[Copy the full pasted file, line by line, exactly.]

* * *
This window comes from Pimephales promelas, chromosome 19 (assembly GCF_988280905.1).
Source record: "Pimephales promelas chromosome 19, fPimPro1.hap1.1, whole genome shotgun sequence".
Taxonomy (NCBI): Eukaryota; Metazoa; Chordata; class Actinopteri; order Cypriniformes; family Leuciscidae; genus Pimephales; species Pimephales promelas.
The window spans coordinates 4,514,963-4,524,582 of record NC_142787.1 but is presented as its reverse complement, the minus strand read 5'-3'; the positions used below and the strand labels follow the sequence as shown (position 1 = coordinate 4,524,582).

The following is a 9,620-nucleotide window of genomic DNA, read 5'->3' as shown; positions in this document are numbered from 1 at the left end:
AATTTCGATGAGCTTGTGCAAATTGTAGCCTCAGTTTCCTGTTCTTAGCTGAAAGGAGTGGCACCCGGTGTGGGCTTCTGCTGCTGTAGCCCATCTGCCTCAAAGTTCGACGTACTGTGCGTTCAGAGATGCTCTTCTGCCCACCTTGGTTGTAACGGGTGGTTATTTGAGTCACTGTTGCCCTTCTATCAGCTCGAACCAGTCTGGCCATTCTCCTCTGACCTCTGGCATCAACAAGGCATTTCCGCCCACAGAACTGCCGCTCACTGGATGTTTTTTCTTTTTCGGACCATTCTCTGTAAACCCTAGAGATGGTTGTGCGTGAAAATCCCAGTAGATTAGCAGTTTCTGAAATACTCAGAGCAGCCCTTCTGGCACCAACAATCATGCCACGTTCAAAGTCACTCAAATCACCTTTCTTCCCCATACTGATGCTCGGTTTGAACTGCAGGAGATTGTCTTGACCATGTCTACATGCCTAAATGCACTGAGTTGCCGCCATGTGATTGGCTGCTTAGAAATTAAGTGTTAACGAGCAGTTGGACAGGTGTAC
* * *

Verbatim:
This window comes from Pimephales promelas, chromosome 19 (assembly GCF_988280905.1).
Source record: "Pimephales promelas chromosome 19, fPimPro1.hap1.1, whole genome shotgun sequence".
Taxonomy (NCBI): Eukaryota; Metazoa; Chordata; class Actinopteri; order Cypriniformes; family Leuciscidae; genus Pimephales; species Pimephales promelas.
The window spans coordinates 4,514,963-4,524,582 of record NC_142787.1 but is presented as its reverse complement, the minus strand read 5'-3'; the positions used below and the strand labels follow the sequence as shown (position 1 = coordinate 4,524,582).

The following is a 9,620-nucleotide window of genomic DNA, read 5'->3' as shown; positions in this document are numbered from 1 at the left end:
AATTTCGATGAGCTTGTGCAAATTGTAGCCTCAGTTTCCTGTTCTTAGCTGAAAGGAGTGGCACCCGGTGTGGGCTTCTGCTGCTGTAGCCCATCTGCCTCAAAGTTCGACGTACTGTGCGTTCAGAGATGCTCTTCTGCCCACCTTGGTTGTAACGGGTGGTTATTTGAGTCACTGTTGCCCTTCTATCAGCTCGAACCAGTCTGGCCATTCTCCTCTGACCTCTGGCATCAACAAGGCATTTCCGCCCACAGAACTGCCGCTCACTGGATGTTTTTTCTTTTTCGGACCATTCTCTGTAAACCCTAGAGATGGTTGTGCGTGAAAATCCCAGTAGATTAGCAGTTTCTGAAATACTCAGAGCAGCCCTTCTGGCACCAACAATCATGCCACGTTCAAAGTCACTCAAATCACCTTTCTTCCCCATACTGATGCTCGGTTTGAACTGCAGGAGATTGTCTTGACCATGTCTACATGCCTAAATGCACTGAGTTGCCGCCATGTGATTGGCTGCTTAGAAATTAAGTGTTAACGAGCAGTTGGACAGGTGTAC